A Tiller That Doesn’t Break Your Back

by Seasonal Wisdom on June 9, 2015

Troy-Bilt Bronco Axis rototiller by a vegetable gardenIf you’re like many gardeners, you may have some rather back-breaking memories of working a rototiller.  I know I did. That’s why I wondered whether I could use this powerful new Troy-Bilt Bronco Axis Garden Rototiller myself to turn my soil, without breaking my back.

Troy-Bilt Bronco Axis Rototiller and soil boosterWhen Troy-Bilt asked me recently to test the new Bronco Axis Garden Rototiller as part of its Saturday6 blogger program, I was rather intrigued. First off, I had a large square garden bed – which had recently been the home of two dead fruit trees that had been removed.

I liked the idea of working in good amounts of soil amendments like manure, bat guano, worm castings and compost before planting.

Although I could have done lasagna sheet mulching, tilling the soil was faster and I had already waited quite a bit of time to have those trees removed.

Also, I live in California which is experiencing a severe drought. So, our family and many of my friends plan to remove much of our lawns soon, and replace them with drought tolerant plants. I knew a good quality tiller would come in handy for those garden projects too.

The question was whether I could handle the tiller project on my own, without my husband there. If you’ve ever worked a rototiller, you know exactly what I mean. These machines typically require a lot of strength to work them. The Troy-Bilt Bronco Axis Rototiller uses a different type of system, however, which is much easier to work.

Woman uses Troy-Bilt Bronco Axis rototillerUnlike other rototillers, the Troy-Bilt Bronco Axis Rototiller has counter-spinning, twin vertical tines that work almost like egg beaters. This allows the machine to till the soil easily in just one pass. Even I could work this machine!

You can also adjust the tilling depths down to 6.5 inches, depending on what you need.

Powerful Troy-Bilt Bronco Axis Rototiller in actionThere’s a 208cc Troy-Bilt engine that keeps the machine moving, without a lot of that jerking and bucking motion typically found in tillers. The instructions say there is a Just One Hand Operation, but I had to use two hands to control the machine. Maybe after I’ve practiced a bit more, I’ll be ready to release one of my hands.

I was able to easily mix in these amendments without having to over-till the soil. Now I’m ready for laying out the pathway and planting the bed with edible flowers, herbs and vegetables.

From this point forward, I’ll keep improving the soil with regular sheet mulching of compost, fine wood chips and other organic materials. But I was very grateful to have this easy-to-operate tiller for the upfront work.

Woman using Troy-Bilt Bronco Axis RototillerYes, this rototiller still requires upper arm strength, but at least I didn’t feel like I’d fallen off a truck afterwards. The ease in using this machine was a noticeable improvement over a typical rototiller.

The Troy-Bilt Bronco Axis Garden Rototiller has a limited lifetime warranty on the cast-iron encased transmission and a 2-year limited warranty on the equipment.

The tiller would be a good tool for gardeners starting a new garden, particularly in heavy clay soil. If a bunch of your neighbors are planning to remove their turf this year, consider chipping in on a machine to prep the soil before planting.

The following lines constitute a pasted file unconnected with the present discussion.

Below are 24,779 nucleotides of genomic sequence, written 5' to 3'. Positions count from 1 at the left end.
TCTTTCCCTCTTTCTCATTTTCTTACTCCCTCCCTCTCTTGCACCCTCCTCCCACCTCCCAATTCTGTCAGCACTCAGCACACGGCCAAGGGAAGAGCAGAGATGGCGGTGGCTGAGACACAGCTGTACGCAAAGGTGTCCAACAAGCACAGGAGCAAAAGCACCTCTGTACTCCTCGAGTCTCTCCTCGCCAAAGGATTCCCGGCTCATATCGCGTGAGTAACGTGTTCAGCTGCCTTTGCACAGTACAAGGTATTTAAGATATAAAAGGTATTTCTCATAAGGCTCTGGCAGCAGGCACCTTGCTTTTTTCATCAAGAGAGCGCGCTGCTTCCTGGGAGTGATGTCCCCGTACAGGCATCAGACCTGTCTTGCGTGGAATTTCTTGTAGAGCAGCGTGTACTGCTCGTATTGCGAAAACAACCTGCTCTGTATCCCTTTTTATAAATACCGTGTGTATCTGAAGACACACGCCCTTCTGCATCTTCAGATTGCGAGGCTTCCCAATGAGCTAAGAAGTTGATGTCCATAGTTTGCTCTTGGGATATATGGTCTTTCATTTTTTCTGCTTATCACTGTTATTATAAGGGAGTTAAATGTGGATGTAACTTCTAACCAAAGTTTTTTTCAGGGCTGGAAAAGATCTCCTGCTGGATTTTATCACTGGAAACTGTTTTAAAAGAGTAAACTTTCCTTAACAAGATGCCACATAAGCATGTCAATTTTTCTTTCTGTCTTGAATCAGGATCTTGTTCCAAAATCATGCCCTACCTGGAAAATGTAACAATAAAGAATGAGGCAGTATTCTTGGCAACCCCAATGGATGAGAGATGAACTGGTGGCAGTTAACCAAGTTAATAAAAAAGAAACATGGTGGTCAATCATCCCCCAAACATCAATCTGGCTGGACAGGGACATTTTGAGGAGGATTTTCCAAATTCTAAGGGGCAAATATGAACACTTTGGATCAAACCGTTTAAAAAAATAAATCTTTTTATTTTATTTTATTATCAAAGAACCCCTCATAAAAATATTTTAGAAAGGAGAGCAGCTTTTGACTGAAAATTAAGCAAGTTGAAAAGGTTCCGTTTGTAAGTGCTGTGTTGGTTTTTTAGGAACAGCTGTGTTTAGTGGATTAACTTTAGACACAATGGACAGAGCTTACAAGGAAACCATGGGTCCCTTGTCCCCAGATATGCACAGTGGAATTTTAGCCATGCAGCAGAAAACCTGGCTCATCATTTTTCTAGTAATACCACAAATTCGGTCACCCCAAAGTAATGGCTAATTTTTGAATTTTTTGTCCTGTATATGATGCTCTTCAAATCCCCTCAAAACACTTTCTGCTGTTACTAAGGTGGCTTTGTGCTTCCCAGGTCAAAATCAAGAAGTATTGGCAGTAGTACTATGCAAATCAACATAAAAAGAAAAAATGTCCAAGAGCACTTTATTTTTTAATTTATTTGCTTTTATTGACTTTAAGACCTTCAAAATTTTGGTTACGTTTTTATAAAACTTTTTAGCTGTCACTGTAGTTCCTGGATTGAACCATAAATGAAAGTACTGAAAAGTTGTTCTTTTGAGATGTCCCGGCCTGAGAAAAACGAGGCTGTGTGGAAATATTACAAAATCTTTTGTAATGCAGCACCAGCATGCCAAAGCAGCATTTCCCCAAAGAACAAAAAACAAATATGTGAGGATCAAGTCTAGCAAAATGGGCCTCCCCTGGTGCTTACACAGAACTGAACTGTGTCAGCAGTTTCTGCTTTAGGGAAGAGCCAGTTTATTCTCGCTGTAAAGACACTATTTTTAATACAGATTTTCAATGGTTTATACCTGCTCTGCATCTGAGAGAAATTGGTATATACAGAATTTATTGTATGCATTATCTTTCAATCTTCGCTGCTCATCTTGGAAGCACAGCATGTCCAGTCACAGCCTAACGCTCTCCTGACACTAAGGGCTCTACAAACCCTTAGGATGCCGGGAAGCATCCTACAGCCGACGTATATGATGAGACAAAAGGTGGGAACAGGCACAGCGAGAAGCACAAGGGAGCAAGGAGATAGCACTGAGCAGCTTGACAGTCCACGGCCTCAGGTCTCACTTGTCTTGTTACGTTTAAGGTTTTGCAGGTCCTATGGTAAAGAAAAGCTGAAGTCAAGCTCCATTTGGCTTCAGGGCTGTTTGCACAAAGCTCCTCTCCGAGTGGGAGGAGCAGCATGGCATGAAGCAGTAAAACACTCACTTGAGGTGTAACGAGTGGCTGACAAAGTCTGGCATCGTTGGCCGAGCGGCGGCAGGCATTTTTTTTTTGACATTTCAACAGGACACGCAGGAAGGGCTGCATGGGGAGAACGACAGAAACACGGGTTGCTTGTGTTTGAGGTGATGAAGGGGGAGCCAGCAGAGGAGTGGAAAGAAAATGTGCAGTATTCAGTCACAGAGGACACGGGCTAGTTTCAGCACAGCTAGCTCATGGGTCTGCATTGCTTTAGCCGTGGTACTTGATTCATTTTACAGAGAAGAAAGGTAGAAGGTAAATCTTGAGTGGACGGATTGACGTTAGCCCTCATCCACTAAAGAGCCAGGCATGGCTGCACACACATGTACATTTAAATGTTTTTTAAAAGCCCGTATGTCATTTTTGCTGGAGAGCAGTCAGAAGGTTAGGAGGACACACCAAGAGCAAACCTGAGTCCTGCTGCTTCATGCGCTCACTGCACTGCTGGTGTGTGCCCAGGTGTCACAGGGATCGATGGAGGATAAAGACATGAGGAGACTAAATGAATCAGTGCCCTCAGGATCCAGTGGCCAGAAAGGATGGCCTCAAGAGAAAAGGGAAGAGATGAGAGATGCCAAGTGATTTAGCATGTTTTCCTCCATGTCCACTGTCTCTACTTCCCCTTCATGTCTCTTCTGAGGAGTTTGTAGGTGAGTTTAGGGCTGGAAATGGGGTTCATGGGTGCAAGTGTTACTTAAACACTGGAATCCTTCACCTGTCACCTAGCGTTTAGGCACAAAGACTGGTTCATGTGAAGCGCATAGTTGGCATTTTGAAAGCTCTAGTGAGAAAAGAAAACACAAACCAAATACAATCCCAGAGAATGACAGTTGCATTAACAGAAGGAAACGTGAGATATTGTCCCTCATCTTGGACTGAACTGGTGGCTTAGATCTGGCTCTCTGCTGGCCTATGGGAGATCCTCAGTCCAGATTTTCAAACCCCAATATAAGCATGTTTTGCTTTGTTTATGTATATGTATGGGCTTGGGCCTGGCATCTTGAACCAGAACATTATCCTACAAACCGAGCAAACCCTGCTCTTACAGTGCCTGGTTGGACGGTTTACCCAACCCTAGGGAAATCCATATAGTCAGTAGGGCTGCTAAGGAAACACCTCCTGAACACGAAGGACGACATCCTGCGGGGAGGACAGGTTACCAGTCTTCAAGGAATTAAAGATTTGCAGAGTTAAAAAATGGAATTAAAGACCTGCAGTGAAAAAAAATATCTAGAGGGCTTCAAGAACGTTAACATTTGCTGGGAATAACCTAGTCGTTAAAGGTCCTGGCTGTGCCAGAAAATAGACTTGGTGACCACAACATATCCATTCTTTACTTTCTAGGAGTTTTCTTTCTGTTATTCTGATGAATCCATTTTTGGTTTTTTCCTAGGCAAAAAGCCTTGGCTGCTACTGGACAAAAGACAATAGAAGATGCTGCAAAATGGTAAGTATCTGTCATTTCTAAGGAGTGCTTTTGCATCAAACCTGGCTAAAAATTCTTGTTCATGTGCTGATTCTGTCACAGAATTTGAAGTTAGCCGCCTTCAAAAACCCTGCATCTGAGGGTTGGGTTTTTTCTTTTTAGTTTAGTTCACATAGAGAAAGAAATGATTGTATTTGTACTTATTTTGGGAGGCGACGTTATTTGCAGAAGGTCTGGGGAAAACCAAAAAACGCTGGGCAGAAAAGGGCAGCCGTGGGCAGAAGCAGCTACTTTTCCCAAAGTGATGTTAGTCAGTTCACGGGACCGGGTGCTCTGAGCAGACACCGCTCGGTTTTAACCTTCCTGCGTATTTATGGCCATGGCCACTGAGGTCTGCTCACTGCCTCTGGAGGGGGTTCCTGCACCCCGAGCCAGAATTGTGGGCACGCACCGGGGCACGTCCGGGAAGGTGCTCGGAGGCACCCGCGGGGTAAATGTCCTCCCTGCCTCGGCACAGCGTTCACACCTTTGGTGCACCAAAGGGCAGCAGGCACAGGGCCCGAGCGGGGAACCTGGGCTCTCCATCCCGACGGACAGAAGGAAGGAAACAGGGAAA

Your backs will thank you, and so will your gardens.

Transylvanian Hound dog with Troy-Bilt Bronco Axis RototillerMaggie was such a good hound dog, while we were working, that we even let her pose with the tiller afterwards. She gave it a “paws up” too.

Disclosure: As a Saturday6 blogger, I was compensated to write this review and the tiller was provided at no charge. My opinions, however, are my own.  Images: Seasonal Wisdom.


Diane LaSauce June 14, 2015 at 9:26 am

Great work Teresa! You handle that machine like a pro! Let’s see more photos as the garden plot progresses!

Seasonal Wisdom June 15, 2015 at 10:34 am

Thanks, Diane. I’m not the best with power equipment, but this tiller was quite easy to operate. Will post photos when the garden gets growing. All best, Teresa

Thomas July 6, 2015 at 9:08 pm

This is cool. I told myself that I would never again deal with a rototiller after I got a terrible backache last year. The one I had did save my time on prepping the soil but at the cost of a heavy pressure my back couldn’t stand. Now that I read a positive feedback about this Troy-Bilt machine, I think I could give it a shot in the near future. Thanks for the review!

Seasonal Wisdom July 7, 2015 at 12:50 pm

Hi Thomas, Thanks for stopping by Seasonal Wisdom. If I can use this rototiller, nearly anyone could. It’s significantly easier to use than an ordinary tiller. Good luck! Teresa

Levi Scott July 7, 2015 at 3:41 pm

Considering you live in California, which is experiencing a severe drought, and you are planning to remove the lawns, what do you think about replacing some areas with artificial grass? Just wondering if you consider it a good idea to combine it with plants. Thanks!

Seasonal Wisdom July 7, 2015 at 4:54 pm

Hi Levi: My neighbor has replaced her lawn with artificial grass, and it looks pretty nice. In my garden, I will focus on mulch and drought-tolerant plantings, however. Thanks for visiting Seasonal Wisdom. Teresa

Daisy August 4, 2015 at 12:10 pm

We haven’t used a rototiller since my dear darling husband dropped our old one on his toe. This rototiller looks much more user-friendly and less likely to cause a trip to the ER.

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